How to Overcome Ransomware

Author: Craig Pollack Date: Feb 27, 2018 Topics: Cybersecurity

It’s the message that no IT professional, business owner or end user ever wants to see. Your computer screen lights up with a message warning that all of your invaluable files and data have been encrypted. And, unless you pay a ransom, the message says “your data will be destroyed” in a set amount of time.

That, in a nutshell, is an example of ransomware. This malicious form of virtual attack can prey on a computer’s weaknesses (machines that are not regularly updated or patched), or may simply involve sending an email and tricking users into opening an attachment or link. Implementing a strong computer use policy to help end users understand and practice internet usage best practices can be a handy way to prevent these attacks.

According to the April 2017 Internet Security Threat Report (ISTR) by Symantec, ransomware poses one of the most significant online threats to businesses, organizations, and individuals. In 2017, one in 131 emails sent were malicious and “Attackers are demanding more and more from victims with the average ransom demand in 2016 rising to $1,077, up from $294 a year earlier.”

But, how can you tell whether your computer or network has been hit with ransomware? Let’s take a look at some of the clues that you have been compromised and what you can do about it.

Ascertain Whether Your Computer Has Been Infected

The good news is, relatively speaking, it’s fairly straightforward to tell whether your system has been affected by ransomware.

I’ve put together a list of some of the primary symptoms:

  • You suddenly can’t open your files.
  • You receive error messages stating that a file is corrupted or has the wrong extension.
  • A message containing instructions on how to unlock your files appears on your desktop.
  • A program window pops up, warning that there’s a countdown until the ransom increases or you’ll permanently lose access to your files.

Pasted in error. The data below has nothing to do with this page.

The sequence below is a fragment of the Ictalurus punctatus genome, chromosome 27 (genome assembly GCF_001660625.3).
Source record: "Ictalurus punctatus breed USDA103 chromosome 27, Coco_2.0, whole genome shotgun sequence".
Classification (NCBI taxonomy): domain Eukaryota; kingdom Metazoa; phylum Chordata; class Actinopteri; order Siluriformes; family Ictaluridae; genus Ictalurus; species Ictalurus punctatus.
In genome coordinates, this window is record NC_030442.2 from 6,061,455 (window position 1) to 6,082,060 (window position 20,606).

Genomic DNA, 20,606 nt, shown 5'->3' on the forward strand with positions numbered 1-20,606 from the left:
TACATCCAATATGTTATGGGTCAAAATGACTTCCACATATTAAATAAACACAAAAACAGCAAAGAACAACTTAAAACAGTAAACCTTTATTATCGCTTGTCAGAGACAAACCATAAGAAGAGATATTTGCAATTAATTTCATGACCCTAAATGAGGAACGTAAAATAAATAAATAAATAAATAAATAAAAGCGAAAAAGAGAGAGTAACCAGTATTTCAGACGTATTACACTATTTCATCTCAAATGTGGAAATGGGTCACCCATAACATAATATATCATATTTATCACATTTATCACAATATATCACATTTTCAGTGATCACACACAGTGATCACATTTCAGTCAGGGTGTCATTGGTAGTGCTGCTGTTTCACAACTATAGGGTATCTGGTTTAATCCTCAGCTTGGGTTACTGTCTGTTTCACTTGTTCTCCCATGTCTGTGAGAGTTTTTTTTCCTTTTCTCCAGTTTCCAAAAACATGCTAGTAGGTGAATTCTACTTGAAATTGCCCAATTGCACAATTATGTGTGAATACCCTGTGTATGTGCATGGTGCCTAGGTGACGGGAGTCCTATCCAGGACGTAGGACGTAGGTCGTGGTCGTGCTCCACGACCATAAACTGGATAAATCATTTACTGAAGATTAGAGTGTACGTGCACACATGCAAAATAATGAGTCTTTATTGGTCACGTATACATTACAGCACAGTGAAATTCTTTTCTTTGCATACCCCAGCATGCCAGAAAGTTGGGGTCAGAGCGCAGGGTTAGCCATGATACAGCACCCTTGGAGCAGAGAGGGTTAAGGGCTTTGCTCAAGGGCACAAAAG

• A window opens to a ransomware program that you can’t close.
  • You discover files with names like “HOW TO DECRYPT FILES.TXT” or “DECRYPT_INSTRUCTIONS.HTML.”

What to Do If Your System Has Been Affected by Malware

Obviously, those are all bad signs. If you have seen any (or all) of the above-mentioned signs, then you need to immediately take the following actions:

Step One: Disconnect Your Computer

  1. Unplug the network cable from your computer
  2. Turn off any wireless connections (wifi, bluetooth, etc.)

Step Two: Determine the Scope of the Infection

Check again for the aforementioned signs of encryption on the following equipment and devices:

  • Mapped or shared drives (your network drives)
  • Network storage devices (NAS drives)
  • External hard drives
  • USB flash drives
  • Cloud-based storage (OneDrive, Dropbox, Google Drive, Anchor, etc.)
  • Other infected computers/workstations

Step Three: Determine the Strain of the Ransomware

As scary a thought as it may be, ransomware isn’t something new. It has been in existence in one form another since 1989 with the release of AIDS Trojan, which was transmitted via floppy disks.

So, when considering your own organization’s ransomware situation: What kind of ransomware is it? If you’re able to determine which kind of ransomware has infected your systems, then you can be better prepared for how to respond to the situation.